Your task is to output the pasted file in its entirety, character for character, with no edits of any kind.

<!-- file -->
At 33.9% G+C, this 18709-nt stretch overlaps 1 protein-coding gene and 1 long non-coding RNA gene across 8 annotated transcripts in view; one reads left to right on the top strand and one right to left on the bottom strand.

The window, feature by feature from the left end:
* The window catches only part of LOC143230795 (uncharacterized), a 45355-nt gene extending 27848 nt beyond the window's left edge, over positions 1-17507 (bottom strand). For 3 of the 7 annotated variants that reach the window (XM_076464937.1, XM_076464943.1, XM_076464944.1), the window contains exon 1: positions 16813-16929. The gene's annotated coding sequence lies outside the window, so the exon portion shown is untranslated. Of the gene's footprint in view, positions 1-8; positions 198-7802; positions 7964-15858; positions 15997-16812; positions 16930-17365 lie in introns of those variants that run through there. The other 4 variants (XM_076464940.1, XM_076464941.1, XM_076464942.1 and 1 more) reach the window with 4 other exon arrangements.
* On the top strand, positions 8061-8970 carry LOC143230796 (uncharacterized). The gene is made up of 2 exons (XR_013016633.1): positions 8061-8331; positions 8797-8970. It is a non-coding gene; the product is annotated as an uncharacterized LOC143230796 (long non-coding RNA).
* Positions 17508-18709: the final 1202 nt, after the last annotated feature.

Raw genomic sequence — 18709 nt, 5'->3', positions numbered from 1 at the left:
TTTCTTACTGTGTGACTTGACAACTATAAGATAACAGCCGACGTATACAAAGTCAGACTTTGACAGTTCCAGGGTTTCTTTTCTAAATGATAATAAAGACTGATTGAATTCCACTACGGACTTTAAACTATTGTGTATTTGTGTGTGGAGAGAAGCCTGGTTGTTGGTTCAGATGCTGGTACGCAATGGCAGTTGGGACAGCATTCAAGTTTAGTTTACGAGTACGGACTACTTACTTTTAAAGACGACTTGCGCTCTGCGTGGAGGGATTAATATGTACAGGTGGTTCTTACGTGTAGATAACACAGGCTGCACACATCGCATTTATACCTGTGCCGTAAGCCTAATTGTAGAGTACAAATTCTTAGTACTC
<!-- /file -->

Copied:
At 33.9% G+C, this 18709-nt stretch overlaps 1 protein-coding gene and 1 long non-coding RNA gene across 8 annotated transcripts in view; one reads left to right on the top strand and one right to left on the bottom strand.

The window, feature by feature from the left end:
* The window catches only part of LOC143230795 (uncharacterized), a 45355-nt gene extending 27848 nt beyond the window's left edge, over positions 1-17507 (bottom strand). For 3 of the 7 annotated variants that reach the window (XM_076464937.1, XM_076464943.1, XM_076464944.1), the window contains exon 1: positions 16813-16929. The gene's annotated coding sequence lies outside the window, so the exon portion shown is untranslated. Of the gene's footprint in view, positions 1-8; positions 198-7802; positions 7964-15858; positions 15997-16812; positions 16930-17365 lie in introns of those variants that run through there. The other 4 variants (XM_076464940.1, XM_076464941.1, XM_076464942.1 and 1 more) reach the window with 4 other exon arrangements.
* On the top strand, positions 8061-8970 carry LOC143230796 (uncharacterized). The gene is made up of 2 exons (XR_013016633.1): positions 8061-8331; positions 8797-8970. It is a non-coding gene; the product is annotated as an uncharacterized LOC143230796 (long non-coding RNA).
* Positions 17508-18709: the final 1202 nt, after the last annotated feature.

Raw genomic sequence — 18709 nt, 5'->3', positions numbered from 1 at the left:
TTTCTTACTGTGTGACTTGACAACTATAAGATAACAGCCGACGTATACAAAGTCAGACTTTGACAGTTCCAGGGTTTCTTTTCTAAATGATAATAAAGACTGATTGAATTCCACTACGGACTTTAAACTATTGTGTATTTGTGTGTGGAGAGAAGCCTGGTTGTTGGTTCAGATGCTGGTACGCAATGGCAGTTGGGACAGCATTCAAGTTTAGTTTACGAGTACGGACTACTTACTTTTAAAGACGACTTGCGCTCTGCGTGGAGGGATTAATATGTACAGGTGGTTCTTACGTGTAGATAACACAGGCTGCACACATCGCATTTATACCTGTGCCGTAAGCCTAATTGTAGAGTACAAATTCTTAGTACTC